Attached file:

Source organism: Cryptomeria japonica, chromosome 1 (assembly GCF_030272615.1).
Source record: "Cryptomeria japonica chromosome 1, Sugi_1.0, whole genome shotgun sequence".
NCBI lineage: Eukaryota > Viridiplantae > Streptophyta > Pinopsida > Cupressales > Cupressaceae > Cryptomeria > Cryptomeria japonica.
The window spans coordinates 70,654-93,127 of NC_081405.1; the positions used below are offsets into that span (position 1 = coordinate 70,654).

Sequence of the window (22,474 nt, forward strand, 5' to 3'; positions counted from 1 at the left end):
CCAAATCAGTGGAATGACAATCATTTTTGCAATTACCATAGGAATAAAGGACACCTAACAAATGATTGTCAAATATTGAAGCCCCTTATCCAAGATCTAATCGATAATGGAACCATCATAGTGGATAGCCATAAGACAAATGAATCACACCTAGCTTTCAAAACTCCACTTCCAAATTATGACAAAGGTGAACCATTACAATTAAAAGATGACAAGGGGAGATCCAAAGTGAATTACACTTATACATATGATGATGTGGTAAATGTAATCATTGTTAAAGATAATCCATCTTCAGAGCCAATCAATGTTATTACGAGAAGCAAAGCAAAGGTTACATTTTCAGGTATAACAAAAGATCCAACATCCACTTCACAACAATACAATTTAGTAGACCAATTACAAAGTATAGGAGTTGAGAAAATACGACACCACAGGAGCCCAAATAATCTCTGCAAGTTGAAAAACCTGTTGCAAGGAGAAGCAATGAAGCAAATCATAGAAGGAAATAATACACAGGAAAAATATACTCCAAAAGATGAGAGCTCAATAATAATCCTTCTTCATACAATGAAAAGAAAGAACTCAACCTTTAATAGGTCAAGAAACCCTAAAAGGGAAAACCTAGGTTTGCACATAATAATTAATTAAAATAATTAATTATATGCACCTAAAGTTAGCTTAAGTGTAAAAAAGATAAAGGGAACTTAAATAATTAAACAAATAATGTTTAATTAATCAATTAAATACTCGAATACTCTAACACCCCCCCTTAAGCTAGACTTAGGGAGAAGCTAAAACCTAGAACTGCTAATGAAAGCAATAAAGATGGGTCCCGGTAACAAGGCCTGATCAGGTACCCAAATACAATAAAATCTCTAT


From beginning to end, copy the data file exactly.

Source organism: Cryptomeria japonica, chromosome 1 (assembly GCF_030272615.1).
Source record: "Cryptomeria japonica chromosome 1, Sugi_1.0, whole genome shotgun sequence".
NCBI lineage: Eukaryota > Viridiplantae > Streptophyta > Pinopsida > Cupressales > Cupressaceae > Cryptomeria > Cryptomeria japonica.
The window spans coordinates 70,654-93,127 of NC_081405.1; the positions used below are offsets into that span (position 1 = coordinate 70,654).

Sequence of the window (22,474 nt, forward strand, 5' to 3'; positions counted from 1 at the left end):
CCAAATCAGTGGAATGACAATCATTTTTGCAATTACCATAGGAATAAAGGACACCTAACAAATGATTGTCAAATATTGAAGCCCCTTATCCAAGATCTAATCGATAATGGAACCATCATAGTGGATAGCCATAAGACAAATGAATCACACCTAGCTTTCAAAACTCCACTTCCAAATTATGACAAAGGTGAACCATTACAATTAAAAGATGACAAGGGGAGATCCAAAGTGAATTACACTTATACATATGATGATGTGGTAAATGTAATCATTGTTAAAGATAATCCATCTTCAGAGCCAATCAATGTTATTACGAGAAGCAAAGCAAAGGTTACATTTTCAGGTATAACAAAAGATCCAACATCCACTTCACAACAATACAATTTAGTAGACCAATTACAAAGTATAGGAGTTGAGAAAATACGACACCACAGGAGCCCAAATAATCTCTGCAAGTTGAAAAACCTGTTGCAAGGAGAAGCAATGAAGCAAATCATAGAAGGAAATAATACACAGGAAAAATATACTCCAAAAGATGAGAGCTCAATAATAATCCTTCTTCATACAATGAAAAGAAAGAACTCAACCTTTAATAGGTCAAGAAACCCTAAAAGGGAAAACCTAGGTTTGCACATAATAATTAATTAAAATAATTAATTATATGCACCTAAAGTTAGCTTAAGTGTAAAAAAGATAAAGGGAACTTAAATAATTAAACAAATAATGTTTAATTAATCAATTAAATACTCGAATACTCTAACACCCCCCCTTAAGCTAGACTTAGGGAGAAGCTAAAACCTAGAACTGCTAATGAAAGCAATAAAGATGGGTCCCGGTAACAAGGCCTGATCAGGTACCCAAATACAATAAAATCTCTAT